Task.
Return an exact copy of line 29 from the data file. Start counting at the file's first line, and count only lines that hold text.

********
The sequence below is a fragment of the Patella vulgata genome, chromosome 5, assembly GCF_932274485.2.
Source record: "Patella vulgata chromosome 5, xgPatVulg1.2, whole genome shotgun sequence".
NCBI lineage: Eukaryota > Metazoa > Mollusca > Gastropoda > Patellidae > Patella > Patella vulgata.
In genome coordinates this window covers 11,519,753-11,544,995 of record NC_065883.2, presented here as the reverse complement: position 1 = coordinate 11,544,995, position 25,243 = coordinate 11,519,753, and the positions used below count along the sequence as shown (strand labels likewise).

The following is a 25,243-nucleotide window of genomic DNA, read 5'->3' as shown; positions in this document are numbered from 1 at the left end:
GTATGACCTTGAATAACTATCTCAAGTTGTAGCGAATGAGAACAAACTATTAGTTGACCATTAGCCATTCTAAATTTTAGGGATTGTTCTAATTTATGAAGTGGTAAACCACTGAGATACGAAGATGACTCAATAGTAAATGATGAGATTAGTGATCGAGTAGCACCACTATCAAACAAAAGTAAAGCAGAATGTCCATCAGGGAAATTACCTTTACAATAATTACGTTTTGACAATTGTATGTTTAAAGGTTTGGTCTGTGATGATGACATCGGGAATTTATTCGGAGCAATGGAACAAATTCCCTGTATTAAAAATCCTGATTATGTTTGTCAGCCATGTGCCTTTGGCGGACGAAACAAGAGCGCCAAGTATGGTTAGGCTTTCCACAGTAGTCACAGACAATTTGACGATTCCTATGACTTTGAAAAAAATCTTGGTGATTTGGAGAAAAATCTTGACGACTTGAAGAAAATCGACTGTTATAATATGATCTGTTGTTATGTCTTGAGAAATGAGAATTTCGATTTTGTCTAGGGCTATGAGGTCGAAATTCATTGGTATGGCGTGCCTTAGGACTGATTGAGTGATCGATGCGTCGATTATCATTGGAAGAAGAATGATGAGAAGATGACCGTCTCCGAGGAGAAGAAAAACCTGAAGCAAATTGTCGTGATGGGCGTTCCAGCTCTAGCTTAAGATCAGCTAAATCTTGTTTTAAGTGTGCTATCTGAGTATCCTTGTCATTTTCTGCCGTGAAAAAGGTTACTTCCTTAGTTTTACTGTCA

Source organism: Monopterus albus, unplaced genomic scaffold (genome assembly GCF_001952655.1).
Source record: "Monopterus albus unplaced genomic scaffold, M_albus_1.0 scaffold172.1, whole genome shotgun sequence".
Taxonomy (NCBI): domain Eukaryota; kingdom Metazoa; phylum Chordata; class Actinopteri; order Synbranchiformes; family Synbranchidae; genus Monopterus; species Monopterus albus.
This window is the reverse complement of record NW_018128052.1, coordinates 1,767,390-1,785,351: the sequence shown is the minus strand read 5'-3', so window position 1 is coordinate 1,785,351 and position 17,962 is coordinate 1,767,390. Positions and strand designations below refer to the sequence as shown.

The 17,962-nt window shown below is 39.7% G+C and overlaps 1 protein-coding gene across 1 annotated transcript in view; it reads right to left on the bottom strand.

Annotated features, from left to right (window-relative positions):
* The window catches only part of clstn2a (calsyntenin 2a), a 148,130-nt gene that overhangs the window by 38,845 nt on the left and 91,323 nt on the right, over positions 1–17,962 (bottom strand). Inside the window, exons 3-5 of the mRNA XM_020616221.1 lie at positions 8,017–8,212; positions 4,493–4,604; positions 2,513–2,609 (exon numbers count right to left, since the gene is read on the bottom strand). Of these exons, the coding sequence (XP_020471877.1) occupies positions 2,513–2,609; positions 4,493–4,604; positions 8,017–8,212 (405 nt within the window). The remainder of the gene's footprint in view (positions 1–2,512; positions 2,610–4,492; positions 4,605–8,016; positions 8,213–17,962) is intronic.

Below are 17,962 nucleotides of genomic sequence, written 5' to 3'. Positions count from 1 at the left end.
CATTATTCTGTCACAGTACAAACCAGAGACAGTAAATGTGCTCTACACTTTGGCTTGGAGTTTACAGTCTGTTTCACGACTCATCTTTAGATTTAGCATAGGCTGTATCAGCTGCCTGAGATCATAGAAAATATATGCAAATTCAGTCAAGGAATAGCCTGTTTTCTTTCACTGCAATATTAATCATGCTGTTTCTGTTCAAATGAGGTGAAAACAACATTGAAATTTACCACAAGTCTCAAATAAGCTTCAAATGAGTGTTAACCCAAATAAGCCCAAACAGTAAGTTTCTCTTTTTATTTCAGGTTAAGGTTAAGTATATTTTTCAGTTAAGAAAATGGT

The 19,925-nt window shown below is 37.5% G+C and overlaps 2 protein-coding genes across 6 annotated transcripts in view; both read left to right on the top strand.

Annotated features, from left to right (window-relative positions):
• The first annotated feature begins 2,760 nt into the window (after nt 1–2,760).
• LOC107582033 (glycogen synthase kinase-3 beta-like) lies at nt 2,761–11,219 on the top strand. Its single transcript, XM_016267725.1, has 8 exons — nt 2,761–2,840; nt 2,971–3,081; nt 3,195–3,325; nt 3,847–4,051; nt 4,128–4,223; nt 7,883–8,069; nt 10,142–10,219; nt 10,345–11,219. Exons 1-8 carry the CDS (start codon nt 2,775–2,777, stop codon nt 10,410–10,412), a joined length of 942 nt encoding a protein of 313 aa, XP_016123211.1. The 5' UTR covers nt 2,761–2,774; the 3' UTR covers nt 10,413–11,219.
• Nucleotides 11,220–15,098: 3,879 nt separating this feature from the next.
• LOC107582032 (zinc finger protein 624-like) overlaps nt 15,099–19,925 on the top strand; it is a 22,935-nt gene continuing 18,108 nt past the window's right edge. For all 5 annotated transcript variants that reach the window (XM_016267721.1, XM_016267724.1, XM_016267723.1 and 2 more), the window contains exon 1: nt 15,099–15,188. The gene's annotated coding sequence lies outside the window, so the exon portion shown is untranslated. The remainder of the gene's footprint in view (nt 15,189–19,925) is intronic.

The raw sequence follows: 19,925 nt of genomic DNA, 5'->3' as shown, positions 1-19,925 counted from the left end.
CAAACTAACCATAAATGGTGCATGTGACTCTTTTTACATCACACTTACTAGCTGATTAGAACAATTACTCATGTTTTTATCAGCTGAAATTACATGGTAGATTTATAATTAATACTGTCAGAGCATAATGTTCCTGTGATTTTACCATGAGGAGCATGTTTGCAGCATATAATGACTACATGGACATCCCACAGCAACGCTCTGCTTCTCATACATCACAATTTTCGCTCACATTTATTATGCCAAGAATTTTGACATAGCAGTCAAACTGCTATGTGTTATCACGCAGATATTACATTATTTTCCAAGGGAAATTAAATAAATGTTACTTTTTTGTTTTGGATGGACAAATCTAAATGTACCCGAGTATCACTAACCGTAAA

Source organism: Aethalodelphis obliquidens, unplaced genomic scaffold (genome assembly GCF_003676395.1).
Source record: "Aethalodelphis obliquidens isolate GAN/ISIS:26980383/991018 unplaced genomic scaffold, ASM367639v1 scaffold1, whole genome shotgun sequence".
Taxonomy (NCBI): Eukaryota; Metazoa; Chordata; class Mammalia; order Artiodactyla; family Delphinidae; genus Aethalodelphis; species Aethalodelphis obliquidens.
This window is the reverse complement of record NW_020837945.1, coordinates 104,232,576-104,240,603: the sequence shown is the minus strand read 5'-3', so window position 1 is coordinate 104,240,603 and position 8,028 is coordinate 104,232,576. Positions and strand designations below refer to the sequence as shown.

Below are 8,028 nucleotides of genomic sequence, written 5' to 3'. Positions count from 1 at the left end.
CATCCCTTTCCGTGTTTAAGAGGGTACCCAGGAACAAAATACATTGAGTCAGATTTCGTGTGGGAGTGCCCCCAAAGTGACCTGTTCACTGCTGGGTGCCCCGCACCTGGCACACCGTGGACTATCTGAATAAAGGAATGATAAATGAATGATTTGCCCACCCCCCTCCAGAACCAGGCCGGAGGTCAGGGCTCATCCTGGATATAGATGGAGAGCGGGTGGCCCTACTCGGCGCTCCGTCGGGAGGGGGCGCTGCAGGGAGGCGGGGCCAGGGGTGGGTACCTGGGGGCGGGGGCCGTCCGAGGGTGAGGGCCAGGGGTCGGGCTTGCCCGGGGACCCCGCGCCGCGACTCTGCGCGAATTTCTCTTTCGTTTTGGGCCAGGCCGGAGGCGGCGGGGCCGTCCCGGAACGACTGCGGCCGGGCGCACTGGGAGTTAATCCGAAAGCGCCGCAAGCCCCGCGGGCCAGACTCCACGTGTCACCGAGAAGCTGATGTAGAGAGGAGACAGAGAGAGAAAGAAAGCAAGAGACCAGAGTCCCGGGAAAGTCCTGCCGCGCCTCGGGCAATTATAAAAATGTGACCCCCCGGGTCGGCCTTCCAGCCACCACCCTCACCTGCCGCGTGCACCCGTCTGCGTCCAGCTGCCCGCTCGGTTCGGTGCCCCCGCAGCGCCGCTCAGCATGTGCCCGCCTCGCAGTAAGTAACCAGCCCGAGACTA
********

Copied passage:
CATCCCTTTCCGTGTTTAAGAGGGTACCCAGGAACAAAATACATTGAGTCAGATTTCGTGTGGGAGTGCCCCCAAAGTGACCTGTTCACTGCTGGGTGCCCCGCACCTGGCACACCGTGGACTATCTGAATAAAGGAATGATAAATGAATGATTTGCCCACCCCCCTCCAGAACCAGGCCGGAGGTCAGGGCTCATCCTGGATATAGATGGAGAGCGGGTGGCCCTACTCGGCGCTCCGTCGGGAGGGGGCGCTGCAGGGAGGCGGGGCCAGGGGTGGGTACCTGGGGGCGGGGGCCGTCCGAGGGTGAGGGCCAGGGGTCGGGCTTGCCCGGGGACCCCGCGCCGCGACTCTGCGCGAATTTCTCTTTCGTTTTGGGCCAGGCCGGAGGCGGCGGGGCCGTCCCGGAACGACTGCGGCCGGGCGCACTGGGAGTTAATCCGAAAGCGCCGCAAGCCCCGCGGGCCAGACTCCACGTGTCACCGAGAAGCTGATGTAGAGAGGAGACAGAGAGAGAAAGAAAGCAAGAGACCAGAGTCCCGGGAAAGTCCTGCCGCGCCTCGGGCAATTATAAAAATGTGACCCCCCGGGTCGGCCTTCCAGCCACCACCCTCACCTGCCGCGTGCACCCGTCTGCGTCCAGCTGCCCGCTCGGTTCGGTGCCCCCGCAGCGCCGCTCAGCATGTGCCCGCCTCGCAGTAAGTAACCAGCCCGAGACTA